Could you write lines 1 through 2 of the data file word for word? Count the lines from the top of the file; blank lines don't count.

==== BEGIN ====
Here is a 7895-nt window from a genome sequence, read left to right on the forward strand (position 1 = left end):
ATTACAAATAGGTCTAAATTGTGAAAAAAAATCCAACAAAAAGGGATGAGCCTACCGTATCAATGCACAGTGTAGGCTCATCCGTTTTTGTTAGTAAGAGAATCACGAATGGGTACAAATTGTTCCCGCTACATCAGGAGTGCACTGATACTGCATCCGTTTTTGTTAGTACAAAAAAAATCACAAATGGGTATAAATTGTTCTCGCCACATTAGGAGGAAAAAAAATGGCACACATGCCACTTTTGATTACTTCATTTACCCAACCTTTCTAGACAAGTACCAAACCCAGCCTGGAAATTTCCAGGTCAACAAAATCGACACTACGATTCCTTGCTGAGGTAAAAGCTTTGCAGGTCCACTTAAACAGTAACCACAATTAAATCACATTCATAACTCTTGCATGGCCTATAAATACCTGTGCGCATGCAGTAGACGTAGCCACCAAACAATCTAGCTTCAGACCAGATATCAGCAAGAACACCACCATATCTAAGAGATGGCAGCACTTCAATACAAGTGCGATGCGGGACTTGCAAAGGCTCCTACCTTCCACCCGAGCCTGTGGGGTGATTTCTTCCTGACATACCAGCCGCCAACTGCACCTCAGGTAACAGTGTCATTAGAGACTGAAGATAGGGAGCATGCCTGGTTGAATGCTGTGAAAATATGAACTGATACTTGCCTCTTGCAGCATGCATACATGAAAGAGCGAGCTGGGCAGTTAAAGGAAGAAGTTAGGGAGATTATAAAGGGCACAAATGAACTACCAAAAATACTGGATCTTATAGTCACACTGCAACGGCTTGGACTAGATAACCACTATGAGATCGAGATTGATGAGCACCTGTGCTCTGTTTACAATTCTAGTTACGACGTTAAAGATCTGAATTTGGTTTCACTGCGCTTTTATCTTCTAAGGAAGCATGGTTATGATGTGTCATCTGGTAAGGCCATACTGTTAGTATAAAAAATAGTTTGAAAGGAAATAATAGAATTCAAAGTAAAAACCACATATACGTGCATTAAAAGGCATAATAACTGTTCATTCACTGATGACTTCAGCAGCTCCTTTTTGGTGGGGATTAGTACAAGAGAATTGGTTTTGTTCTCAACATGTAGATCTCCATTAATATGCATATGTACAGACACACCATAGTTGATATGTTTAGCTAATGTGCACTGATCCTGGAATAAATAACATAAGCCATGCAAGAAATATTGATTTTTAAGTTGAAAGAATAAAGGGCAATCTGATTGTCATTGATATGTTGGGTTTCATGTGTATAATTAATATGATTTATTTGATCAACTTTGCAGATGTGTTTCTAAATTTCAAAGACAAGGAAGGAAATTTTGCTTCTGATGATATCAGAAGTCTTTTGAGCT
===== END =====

Here is a 7895-nt window from a genome sequence, read left to right on the forward strand (position 1 = left end):
ATTACAAATAGGTCTAAATTGTGAAAAAAAATCCAACAAAAAGGGATGAGCCTACCGTATCAATGCACAGTGTAGGCTCATCCGTTTTTGTTAGTAAGAGAATCACGAATGGGTACAAATTGTTCCCGCTACATCAGGAGTGCACTGATACTGCATCCGTTTTTGTTAGTACAAAAAAAATCACAAATGGGTATAAATTGTTCTCGCCACATTAGGAGGAAAAAAAATGGCACACATGCCACTTTTGATTACTTCATTTACCCAACCTTTCTAGACAAGTACCAAACCCAGCCTGGAAATTTCCAGGTCAACAAAATCGACACTACGATTCCTTGCTGAGGTAAAAGCTTTGCAGGTCCACTTAAACAGTAACCACAATTAAATCACATTCATAACTCTTGCATGGCCTATAAATACCTGTGCGCATGCAGTAGACGTAGCCACCAAACAATCTAGCTTCAGACCAGATATCAGCAAGAACACCACCATATCTAAGAGATGGCAGCACTTCAATACAAGTGCGATGCGGGACTTGCAAAGGCTCCTACCTTCCACCCGAGCCTGTGGGGTGATTTCTTCCTGACATACCAGCCGCCAACTGCACCTCAGGTAACAGTGTCATTAGAGACTGAAGATAGGGAGCATGCCTGGTTGAATGCTGTGAAAATATGAACTGATACTTGCCTCTTGCAGCATGCATACATGAAAGAGCGAGCTGGGCAGTTAAAGGAAGAAGTTAGGGAGATTATAAAGGGCACAAATGAACTACCAAAAATACTGGATCTTATAGTCACACTGCAACGGCTTGGACTAGATAACCACTATGAGATCGAGATTGATGAGCACCTGTGCTCTGTTTACAATTCTAGTTACGACGTTAAAGATCTGAATTTGGTTTCACTGCGCTTTTATCTTCTAAGGAAGCATGGTTATGATGTGTCATCTGGTAAGGCCATACTGTTAGTATAAAAAATAGTTTGAAAGGAAATAATAGAATTCAAAGTAAAAACCACATATACGTGCATTAAAAGGCATAATAACTGTTCATTCACTGATGACTTCAGCAGCTCCTTTTTGGTGGGGATTAGTACAAGAGAATTGGTTTTGTTCTCAACATGTAGATCTCCATTAATATGCATATGTACAGACACACCATAGTTGATATGTTTAGCTAATGTGCACTGATCCTGGAATAAATAACATAAGCCATGCAAGAAATATTGATTTTTAAGTTGAAAGAATAAAGGGCAATCTGATTGTCATTGATATGTTGGGTTTCATGTGTATAATTAATATGATTTATTTGATCAACTTTGCAGATGTGTTTCTAAATTTCAAAGACAAGGAAGGAAATTTTGCTTCTGATGATATCAGAAGTCTTTTGAGCT